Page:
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How to get up to £100 off your energy bill under the new National Grid scheme
4 November 2022, 14:27
Some households will be paid if they reduce their electricity usage during peak hours on some days this winter, after National Grid plans were given the go-ahead by the energy regulator.
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Ofgem has approved the proposals for National Grid electricity system operator (ESO) to launch the programme, called a Demand Flexibility Service, from November until March.
The scheme is designed to control energy usage as Europe's gas supply continues to be impacted by the Russian invasion of Ukraine.
It is hoped it will reduce the possibility of blackouts at times when energy use is high.
How does the scheme work?
The plans first require energy suppliers to sign up with the National Grid. So far the only energy supplier to do so is Octopus Energy, although Ovo has launched a smaller scheme that is not linked to National Grid's, but offers similar benefits.
Octopus Energy has also recently taken all of Bulb's customers, meaning all these households could also be given the option of joining the scheme.
It is understood other large energy firms are interested in taking part in the trial.
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In the coming days, the ESO will seek to run the first tests for the service. There will be 12 test days in total to see how customers respond.
Households participating through the programme will be sent a message - 24 hours in advance - from their supplier if there is increased pressure on the system.
It will ask people and businesses who have signed up to reduce or move their electricity usage outside peak hours.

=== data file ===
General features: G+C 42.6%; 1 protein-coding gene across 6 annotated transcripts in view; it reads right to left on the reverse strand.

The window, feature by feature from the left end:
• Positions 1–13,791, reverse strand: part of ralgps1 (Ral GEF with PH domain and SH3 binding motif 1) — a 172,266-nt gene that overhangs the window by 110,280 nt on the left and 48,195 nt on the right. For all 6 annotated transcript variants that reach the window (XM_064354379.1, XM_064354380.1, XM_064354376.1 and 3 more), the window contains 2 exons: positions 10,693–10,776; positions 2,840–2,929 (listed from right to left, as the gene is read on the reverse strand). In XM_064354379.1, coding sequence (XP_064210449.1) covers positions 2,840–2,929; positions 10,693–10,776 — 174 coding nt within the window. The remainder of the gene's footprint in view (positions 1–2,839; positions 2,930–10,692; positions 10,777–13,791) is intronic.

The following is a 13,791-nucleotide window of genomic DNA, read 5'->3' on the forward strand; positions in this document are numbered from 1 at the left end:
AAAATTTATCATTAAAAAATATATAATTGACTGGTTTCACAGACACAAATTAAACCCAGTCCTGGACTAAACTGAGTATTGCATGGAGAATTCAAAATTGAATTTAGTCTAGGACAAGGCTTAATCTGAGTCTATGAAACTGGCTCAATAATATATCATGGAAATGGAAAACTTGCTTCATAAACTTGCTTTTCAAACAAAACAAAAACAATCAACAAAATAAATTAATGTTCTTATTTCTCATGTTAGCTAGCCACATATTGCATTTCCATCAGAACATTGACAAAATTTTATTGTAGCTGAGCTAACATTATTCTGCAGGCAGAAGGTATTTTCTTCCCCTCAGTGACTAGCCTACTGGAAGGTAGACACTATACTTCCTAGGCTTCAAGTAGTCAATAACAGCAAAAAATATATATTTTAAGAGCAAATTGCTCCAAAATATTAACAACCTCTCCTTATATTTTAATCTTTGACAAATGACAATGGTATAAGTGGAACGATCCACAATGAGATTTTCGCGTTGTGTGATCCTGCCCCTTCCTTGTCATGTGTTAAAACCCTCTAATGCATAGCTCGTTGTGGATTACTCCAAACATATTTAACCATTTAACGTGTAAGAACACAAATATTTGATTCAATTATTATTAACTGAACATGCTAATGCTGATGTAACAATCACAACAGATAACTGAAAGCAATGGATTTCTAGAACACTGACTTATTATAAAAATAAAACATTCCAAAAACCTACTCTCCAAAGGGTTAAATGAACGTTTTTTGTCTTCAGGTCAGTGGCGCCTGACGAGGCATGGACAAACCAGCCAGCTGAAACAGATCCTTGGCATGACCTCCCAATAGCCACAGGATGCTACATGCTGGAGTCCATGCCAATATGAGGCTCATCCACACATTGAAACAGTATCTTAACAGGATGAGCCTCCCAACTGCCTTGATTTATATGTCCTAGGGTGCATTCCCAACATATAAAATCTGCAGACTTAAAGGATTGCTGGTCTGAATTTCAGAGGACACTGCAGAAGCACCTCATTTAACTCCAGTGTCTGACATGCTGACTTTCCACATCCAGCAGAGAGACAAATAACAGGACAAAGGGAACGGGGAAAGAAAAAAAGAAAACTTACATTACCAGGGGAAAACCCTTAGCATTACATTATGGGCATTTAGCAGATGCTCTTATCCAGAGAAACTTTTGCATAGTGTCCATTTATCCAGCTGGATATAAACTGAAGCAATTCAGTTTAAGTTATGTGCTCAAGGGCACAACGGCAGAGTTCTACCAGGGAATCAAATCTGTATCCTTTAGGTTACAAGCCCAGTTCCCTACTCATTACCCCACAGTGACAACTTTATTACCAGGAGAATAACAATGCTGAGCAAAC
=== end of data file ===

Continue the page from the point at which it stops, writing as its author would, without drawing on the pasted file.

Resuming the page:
Customers will then receive a discount if they reduce their electricity usage during the test - for example, by not using high-energy appliances such as tumble dryers.
How much money can I save?
The network operator, which revealed the service as part of efforts to avoid potential blackouts, has said households could save up to £100 through the limited scheme.
Who is eligible?
Only customers with smart meters, whose energy supplies are signed up to the scheme, will be able to take part.
So far around 350,000 of the Octopus Energy's customers have signed up.
Your energy supplier will contact you if you are eligible.
The scheme is also available to some businesses.
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How much will I need to restrict my energy?
Octopus Energy estimates that the system might be used around 13 times this winter to prevent shortages of energy on the grid.
With the 12 trial days, that means customers could be asked to restrict their energy usage on 25 days in total.
National Grid has not released any estimates.
Will I be penalised for not taking part?
No one will be penalised for not taking part in the scheme.
Those who sign up can still use as much electricity as they want during peak hours, but they may not get the discount if they do.
Why is the scheme needed?
The operator warned in its winter outlook that the first planned blackouts in decades might hit parts of the country this winter if power plants cannot get enough gas to keep running.
In what it called an "unlikely" scenario, the ESO said that households and businesses might face planned three-hour outages to ensure the grid does not collapse.
The Demand Flexibility Scheme aims to mitigate that risk.
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Fintan Slye, executive director of the ESO, said: "We are delighted that Ofgem have approved the use of our Demand Flexibility Service this winter.
"It will help mitigate the potential risks that the ESO has outlined in its Winter Outlook and will allow consumers to see a financial return for reducing their electricity use at peak times.
"As a responsible operator of the electricity system we have developed this innovative Demand Flexibility Service to compliment the robust set of tools we already use to balance the electricity system every day."
So-called demand-side responses have been touted by industry experts for years as an effective way of preventing blackouts and helping households use energy at times when wind turbines and solar panels are producing lots of energy.
In future the hope is that a household's smart meter can itself detect when there is a lot of cheap renewable electricity available, and at that point it can start charging the car, or heating the home.
The current set-up will likely not be automated for most households. Instead people will have to manually decide to put on their washing machine at a different time, or not plug in their electric car until later in the evening.